CONVERSION VEHICLES

 CONVERSION VEHICLES

                Converted vehicles and be fun and seem luxurious.  The most common type of converted vehicle is the conversion van, but conversions can also be made to limousines, campers and for special needs uses.  When a motor vehicle is manufactured, the Federal Motor Vehicle Safety Standards require that it be built so as to reasonably protect the occupants in case of a crash.  This crash worthiness requirement is met by the design and component parts of the vehicle.  All crashes involving motor vehicles produce energy, or force, which can harm the occupants if these forces get into the occupant compartment.  The design standards required by the FMVSS allow the occupants to “ride down” the forces in a crash.  The restraint system (seat belts and airbags) can be very effective in protecting people in a crash.  Likewise the sides, front and roof of a motor vehicle are all designed to absorb the energy of a crash.

Unfortunately, when motor vehicles are converted, such as in a conversion van, the vehicle can lose some of these design and manufacturing elements that are intended to protect the occupants.  For example, it is popular to replace the seats in a van with more luxurious looking captain’s chairs.  This modification can affect the efficacy of the restraint system.  It can also result in a situation where the converted and modified seating lacks the strength of the original design.  Other modifications or so-called up-grades, such as raised roofs, enlarged windows and decorative panels can also reduce the crashworthiness of the vehicle.

Conversion companies may not be as stringently regulated as automobile manufacturers.  They want to sell as many converted vehicles as possible and in order to do so they make luxurious modifications that look great and can be fun.  Unfortunately, these modifications can eliminate the basic safety features that are designed into the vehicle.  Some vehicle manufacturers have approved converters, but may not apply the same kind of quality control protocols to their converters as they do to themselves.  Sometimes non-approved converters will buy new vehicles and make their own modifications.  In this situation there is even less scrutiny.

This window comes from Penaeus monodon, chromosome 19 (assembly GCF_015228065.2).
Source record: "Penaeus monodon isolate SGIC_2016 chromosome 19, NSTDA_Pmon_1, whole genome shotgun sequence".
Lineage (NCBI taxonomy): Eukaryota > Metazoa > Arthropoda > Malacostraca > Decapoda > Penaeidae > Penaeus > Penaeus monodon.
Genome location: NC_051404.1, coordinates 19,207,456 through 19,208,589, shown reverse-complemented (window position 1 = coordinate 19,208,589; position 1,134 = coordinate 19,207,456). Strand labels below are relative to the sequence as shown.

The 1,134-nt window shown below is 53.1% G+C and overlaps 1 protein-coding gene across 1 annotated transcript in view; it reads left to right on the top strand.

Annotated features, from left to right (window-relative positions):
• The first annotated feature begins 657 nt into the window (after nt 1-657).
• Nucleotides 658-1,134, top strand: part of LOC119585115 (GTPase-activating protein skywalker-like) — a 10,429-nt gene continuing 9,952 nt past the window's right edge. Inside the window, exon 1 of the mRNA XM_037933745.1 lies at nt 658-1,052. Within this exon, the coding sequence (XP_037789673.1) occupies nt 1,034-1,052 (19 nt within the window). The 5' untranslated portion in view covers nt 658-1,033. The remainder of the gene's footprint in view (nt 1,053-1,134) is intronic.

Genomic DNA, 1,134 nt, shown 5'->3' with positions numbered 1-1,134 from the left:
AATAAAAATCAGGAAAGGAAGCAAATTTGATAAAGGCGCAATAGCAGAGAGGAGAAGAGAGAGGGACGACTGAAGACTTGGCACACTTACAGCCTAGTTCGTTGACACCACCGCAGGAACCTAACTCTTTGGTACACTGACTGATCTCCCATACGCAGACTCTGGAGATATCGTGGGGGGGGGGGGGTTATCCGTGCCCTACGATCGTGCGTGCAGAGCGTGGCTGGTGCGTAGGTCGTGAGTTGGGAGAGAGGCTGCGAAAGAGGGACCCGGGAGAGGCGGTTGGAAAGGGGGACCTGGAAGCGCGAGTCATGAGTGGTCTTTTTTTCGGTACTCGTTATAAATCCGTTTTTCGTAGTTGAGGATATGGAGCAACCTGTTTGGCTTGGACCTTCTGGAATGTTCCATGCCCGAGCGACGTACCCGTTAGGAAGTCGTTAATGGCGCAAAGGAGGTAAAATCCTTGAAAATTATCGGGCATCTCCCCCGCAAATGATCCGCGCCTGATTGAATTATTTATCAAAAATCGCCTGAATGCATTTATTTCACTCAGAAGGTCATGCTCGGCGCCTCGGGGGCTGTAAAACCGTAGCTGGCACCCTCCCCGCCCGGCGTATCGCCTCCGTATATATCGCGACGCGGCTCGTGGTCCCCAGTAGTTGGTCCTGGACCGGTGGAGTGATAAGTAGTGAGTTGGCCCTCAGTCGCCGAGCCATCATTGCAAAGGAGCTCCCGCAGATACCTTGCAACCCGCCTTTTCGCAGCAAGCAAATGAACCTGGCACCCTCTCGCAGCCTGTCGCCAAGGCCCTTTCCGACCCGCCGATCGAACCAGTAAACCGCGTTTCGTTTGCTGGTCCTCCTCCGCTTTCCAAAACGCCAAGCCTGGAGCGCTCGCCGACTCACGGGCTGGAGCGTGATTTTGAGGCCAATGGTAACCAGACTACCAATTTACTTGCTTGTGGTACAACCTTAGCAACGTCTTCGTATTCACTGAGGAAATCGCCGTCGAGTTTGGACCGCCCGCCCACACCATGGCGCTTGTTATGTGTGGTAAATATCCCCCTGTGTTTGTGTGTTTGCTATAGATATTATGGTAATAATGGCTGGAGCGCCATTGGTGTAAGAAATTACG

One type of modification that can be particularly questionable from a safety perspective is the raised roof.  These look good and provide more head room but this alteration change the basic structure of the vehicle.  In a crash the raised roof can separate from the vehicle creating a dangerous portal through which the occupants can be ejected.  The roof of a van is designed to be made out of steel but most aftermarket raised roofs and made out of fiberglass, a much less sturdy material.

Conversion companies and automobile manufacturers have a duty to complete modifications in such a way as not to reduce the safety of the vehicle.  They do not always to this.  When people are injured or killed by dangerous products, whether the original design or a subsequent modification, the manufacturers and converters should be held responsible.  The lawyers and staff at Jinks, Crow and Dickson continue to strive to represent innocent victims of dangerous products with experience and zeal.

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